4 Critical Questions From a University Don on Nigerian Media Coverage of Bad News Versus Good News

4 Critical Questions From a University Don on Nigerian Media Coverage of Bad News Versus Good News

In the last few days, our analyst has been reporting a number of insights relating to the Nigerian media industry. The focus has been on how to have improved processes and better products as information pollution rages across the digital and physical spaces. 

While engaging his followers on social media platforms, our analyst notes that “In seconds. In minutes. In hours. In days. In months. In years. Nigerians wake up and confronted with bad news than good news from the media. On digital and offline spaces, bad news reports are debated more than good news. No matter what, there are a lot of opportunities in the bad news, which individuals and businesses can explore.”

The post was aimed at informing people that business opportunities abound in the bad news being reported by the media. This intent is not quite different from his position in an article published three years ago titled “How to turn Nigeria’s biggest problems to biggest businesses.”

From one of his social media accounts, a University Don queried his views on bad news versus good news publications. While commenting on the post, the University Don asked four critical questions.  “So, journalists deliberately create bad news or bad news happen? When bad things happen, they should not be reported? How can you successfully separate news reporting in Nigeria from existential challenges? How do you want the media to report happenings in the country? They should lie?”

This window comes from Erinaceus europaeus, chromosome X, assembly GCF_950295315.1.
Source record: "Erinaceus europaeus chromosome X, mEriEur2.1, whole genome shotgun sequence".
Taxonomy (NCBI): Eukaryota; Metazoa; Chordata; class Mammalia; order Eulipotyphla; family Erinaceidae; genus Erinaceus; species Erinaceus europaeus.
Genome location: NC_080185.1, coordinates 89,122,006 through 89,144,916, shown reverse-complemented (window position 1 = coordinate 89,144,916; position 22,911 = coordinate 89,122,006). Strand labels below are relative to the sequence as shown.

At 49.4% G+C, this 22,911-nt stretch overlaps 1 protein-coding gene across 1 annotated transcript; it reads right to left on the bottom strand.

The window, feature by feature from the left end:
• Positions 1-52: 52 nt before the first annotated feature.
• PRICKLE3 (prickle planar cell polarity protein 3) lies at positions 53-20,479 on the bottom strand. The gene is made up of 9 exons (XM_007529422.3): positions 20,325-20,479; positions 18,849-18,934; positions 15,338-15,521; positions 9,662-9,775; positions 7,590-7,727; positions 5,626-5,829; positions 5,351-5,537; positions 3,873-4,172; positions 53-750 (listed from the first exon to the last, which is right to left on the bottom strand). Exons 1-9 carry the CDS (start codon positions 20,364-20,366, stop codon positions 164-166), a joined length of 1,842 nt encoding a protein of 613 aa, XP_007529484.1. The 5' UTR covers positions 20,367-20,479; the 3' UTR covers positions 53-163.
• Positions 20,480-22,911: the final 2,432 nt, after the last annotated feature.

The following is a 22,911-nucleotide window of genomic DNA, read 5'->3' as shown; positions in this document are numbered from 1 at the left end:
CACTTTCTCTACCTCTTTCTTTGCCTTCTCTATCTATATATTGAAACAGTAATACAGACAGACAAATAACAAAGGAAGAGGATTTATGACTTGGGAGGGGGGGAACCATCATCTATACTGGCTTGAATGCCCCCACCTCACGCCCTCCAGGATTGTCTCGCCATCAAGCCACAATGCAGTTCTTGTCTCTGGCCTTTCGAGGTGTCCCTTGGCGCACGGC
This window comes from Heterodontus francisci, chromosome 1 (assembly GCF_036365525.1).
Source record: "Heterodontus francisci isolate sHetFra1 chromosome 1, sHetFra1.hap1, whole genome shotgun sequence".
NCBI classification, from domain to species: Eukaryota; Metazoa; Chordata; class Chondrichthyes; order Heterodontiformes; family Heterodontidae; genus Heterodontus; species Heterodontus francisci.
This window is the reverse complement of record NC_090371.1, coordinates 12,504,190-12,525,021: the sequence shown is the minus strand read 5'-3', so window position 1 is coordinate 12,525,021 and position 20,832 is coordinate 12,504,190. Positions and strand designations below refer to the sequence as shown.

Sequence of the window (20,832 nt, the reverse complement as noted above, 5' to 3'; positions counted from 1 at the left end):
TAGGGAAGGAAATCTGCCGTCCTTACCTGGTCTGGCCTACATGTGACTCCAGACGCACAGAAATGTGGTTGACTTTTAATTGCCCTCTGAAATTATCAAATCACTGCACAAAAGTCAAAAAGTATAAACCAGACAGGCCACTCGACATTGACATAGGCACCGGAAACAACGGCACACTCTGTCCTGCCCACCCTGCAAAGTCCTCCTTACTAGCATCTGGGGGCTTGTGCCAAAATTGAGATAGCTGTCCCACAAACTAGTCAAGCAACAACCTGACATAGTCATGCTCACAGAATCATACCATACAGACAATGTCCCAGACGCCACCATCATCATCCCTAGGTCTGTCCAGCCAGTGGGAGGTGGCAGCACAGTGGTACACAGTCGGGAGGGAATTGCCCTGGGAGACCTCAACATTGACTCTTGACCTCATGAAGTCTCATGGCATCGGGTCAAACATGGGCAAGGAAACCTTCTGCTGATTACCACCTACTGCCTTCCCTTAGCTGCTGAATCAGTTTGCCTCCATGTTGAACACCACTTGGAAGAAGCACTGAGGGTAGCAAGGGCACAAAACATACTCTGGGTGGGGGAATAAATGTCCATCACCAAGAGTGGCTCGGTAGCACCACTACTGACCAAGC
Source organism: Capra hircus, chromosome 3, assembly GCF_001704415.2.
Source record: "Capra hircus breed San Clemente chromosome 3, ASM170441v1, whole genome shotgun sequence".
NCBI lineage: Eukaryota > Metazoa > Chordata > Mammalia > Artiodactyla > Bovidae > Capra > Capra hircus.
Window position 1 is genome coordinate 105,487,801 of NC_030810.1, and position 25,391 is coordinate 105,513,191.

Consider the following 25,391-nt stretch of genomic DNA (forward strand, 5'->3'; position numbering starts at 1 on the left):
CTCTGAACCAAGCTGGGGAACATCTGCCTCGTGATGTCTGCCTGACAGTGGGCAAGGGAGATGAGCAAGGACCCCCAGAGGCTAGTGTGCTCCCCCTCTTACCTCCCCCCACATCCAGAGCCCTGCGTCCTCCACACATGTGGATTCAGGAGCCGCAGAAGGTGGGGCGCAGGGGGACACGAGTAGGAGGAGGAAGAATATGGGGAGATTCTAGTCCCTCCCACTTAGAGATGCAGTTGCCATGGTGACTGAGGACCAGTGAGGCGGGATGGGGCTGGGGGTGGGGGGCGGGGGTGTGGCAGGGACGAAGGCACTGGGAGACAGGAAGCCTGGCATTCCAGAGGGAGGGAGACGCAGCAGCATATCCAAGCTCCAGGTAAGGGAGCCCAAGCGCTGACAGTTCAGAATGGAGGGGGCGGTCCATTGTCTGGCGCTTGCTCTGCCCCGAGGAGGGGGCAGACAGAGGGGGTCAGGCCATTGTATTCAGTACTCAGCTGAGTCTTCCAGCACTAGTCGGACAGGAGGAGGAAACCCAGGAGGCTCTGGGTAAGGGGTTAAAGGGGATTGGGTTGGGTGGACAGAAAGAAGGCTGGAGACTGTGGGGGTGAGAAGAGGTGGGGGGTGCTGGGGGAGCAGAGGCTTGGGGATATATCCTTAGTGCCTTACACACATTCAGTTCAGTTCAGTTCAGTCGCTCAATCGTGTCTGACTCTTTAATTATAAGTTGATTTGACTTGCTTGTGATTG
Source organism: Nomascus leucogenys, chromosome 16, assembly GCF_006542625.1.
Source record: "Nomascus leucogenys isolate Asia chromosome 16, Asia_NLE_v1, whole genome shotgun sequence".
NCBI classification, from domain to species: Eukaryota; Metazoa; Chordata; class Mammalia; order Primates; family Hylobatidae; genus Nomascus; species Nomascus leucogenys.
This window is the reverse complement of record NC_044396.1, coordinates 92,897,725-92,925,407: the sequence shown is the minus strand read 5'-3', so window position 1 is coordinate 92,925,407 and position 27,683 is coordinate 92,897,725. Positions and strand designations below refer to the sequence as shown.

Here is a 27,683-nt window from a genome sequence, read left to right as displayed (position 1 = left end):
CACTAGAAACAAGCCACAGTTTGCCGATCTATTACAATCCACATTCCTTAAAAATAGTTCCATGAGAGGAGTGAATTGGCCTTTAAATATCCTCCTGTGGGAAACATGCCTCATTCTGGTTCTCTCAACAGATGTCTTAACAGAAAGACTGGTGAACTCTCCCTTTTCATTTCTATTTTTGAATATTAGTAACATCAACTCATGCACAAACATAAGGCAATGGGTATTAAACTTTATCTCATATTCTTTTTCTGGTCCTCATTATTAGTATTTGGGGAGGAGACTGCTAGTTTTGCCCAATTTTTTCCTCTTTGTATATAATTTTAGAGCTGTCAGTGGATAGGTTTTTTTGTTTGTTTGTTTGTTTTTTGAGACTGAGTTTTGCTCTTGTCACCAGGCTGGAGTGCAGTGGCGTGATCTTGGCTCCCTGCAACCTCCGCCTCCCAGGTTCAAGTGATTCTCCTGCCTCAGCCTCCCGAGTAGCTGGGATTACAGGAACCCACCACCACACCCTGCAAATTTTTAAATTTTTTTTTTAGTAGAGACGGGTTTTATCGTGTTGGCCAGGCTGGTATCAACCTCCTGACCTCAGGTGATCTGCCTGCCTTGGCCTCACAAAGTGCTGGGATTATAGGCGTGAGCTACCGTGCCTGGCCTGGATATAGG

Our analyst has promised to get back to the lecturer in due course with data and analyses that support his [our analyst] position that Nigerian journalists and media owners, especially the mainstream media entrepreneurs, should focus more on development news publication more than conflict and crisis driven news. According to our analyst, constant coverage of conflicts, crises and other bad happenings without regard for ethical journalism, social responsibility and developmental principles have created disunity and unnecessary self-independence agitation by various ethnic groups. 

A Crisis Scene

“Of course, bad events need to be reported since it sells more than good events. And that many people want to read negativities more than positivities. But, there are ways of constructing headlines and framing content towards sustainable peace and unity not enduring conflicts and crises,” our analyst points out. 

Before data driven answers to the lecturer’s question, our analyst’s check indicates that a few hours after his post, one of the national newspapers reported “…policymakers and media managers accused the Nigerian media of of allowing its obsession for bad news and screaming headlines to obstruct the principal mandate of setting the right agenda toward building a united and virile nation.”

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